Mar.9, 2012

While 3D printing has moved from the industrial world to hobbyist circles, 3D printers are still complex and expensive machines hard to operate, especially for kids. Luckily we have Artur Tchoukanov and Joris Peels developing their Origo 3D printer that children could use existing design software, such as 3DTin or Tinkercad, print what they have imagined.

Las Vegas-based Cameron Schaefer, Shlok Vaidya and Brian Brooks think most 3D software out there is really hard to learn and are still too complex for children. So, they are building an iPad app called PotteryPrint for young kids to express their creativity.

PotteryPrint is an app that lets children use a virtual pottery wheel to create completely unique works of art that they can hold in their hands using a 3d printer.

PotteryPrint designing app aims to introduce kids to 3D printing

The app has two options. The first is a lesson-based game that teaches children about pottery techniques using an intuitive silhouette system. Each lesson presents a shaded outline of a new object to be created, and asks the child to fill in the outline using the clay. The second option is a "free-wheeling mode" that children are given unlimited clay, brushes, tools to design what they have imaged.

PotteryPrint designing app aims to introduce kids to 3D printing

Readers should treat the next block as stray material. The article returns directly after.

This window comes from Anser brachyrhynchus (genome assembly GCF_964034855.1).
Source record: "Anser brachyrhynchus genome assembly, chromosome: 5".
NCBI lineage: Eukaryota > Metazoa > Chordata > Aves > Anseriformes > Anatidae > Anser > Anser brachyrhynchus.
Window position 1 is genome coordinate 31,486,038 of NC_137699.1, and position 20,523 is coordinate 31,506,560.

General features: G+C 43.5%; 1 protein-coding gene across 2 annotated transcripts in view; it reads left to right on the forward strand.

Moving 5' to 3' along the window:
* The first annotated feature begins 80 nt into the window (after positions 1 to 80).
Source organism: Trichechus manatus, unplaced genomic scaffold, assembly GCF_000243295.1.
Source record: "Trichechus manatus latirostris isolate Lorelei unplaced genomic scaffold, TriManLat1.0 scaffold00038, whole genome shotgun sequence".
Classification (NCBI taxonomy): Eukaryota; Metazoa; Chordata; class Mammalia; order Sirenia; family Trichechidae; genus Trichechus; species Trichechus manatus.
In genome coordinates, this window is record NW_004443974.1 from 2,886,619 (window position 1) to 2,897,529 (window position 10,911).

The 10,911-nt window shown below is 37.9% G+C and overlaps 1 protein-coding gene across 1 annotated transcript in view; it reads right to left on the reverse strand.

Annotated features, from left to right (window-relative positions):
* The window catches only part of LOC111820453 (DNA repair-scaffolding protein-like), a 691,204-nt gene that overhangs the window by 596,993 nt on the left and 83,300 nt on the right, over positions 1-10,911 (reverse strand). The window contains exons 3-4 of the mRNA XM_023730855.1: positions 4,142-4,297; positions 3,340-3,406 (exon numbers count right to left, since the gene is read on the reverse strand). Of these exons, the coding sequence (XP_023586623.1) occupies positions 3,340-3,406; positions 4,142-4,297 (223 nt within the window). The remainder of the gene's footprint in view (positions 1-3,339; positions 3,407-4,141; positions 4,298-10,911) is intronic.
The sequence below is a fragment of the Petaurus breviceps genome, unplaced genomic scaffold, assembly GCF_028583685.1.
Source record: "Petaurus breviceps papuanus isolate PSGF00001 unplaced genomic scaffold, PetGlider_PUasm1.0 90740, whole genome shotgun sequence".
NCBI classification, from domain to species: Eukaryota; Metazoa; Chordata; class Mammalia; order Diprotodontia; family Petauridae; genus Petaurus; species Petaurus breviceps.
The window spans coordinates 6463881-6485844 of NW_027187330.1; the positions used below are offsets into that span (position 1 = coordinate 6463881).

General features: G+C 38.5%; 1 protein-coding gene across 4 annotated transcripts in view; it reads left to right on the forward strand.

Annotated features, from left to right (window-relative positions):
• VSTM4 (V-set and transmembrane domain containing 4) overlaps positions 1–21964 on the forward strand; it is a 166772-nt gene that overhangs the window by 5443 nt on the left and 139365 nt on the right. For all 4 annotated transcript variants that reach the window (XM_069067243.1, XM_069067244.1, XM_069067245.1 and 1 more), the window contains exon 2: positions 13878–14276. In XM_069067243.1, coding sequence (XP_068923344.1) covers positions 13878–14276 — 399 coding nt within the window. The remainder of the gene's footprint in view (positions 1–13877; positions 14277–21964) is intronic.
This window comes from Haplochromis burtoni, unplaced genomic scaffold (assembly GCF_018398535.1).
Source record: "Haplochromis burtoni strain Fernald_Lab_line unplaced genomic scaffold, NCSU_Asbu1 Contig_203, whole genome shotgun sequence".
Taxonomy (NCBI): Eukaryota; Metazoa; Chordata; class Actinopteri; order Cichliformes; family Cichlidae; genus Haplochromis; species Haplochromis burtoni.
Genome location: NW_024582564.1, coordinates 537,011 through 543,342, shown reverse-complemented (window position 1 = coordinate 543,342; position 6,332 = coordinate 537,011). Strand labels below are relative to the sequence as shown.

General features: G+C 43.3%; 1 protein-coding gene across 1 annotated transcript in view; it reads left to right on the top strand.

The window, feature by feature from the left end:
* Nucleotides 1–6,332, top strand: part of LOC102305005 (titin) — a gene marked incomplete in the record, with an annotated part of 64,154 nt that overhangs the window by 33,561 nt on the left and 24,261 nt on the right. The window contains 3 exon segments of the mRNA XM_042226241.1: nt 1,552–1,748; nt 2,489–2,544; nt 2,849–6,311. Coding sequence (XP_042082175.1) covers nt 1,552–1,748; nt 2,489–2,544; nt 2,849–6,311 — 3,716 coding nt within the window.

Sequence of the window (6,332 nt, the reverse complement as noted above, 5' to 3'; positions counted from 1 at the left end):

PotteryPrint designing app aims to introduce kids to 3D printing

When the design is done, they can choose the option to "print" their creation. Then the process of 3D printing will be explained through video and graphics easy for them to understand. And children will love to print their own stuff! Their design can be sent to a 3D printer and printed out.

With plenty of audio and visual feedback the children can start designing almost any pottery pieces they can imagine. There's even an audience that "ooh's" and "aah's" as they complete each task, so they will never get bored.

PotteryPrint will be a simplified design interface only for children and it certainly worth to get attention. The PotteryPrint project is right now on Kickstarter, and the funding will be spent on the development of the app. If three developers get their wish, its next stop may be your child's iPad.

 

Posted in 3D Software

 

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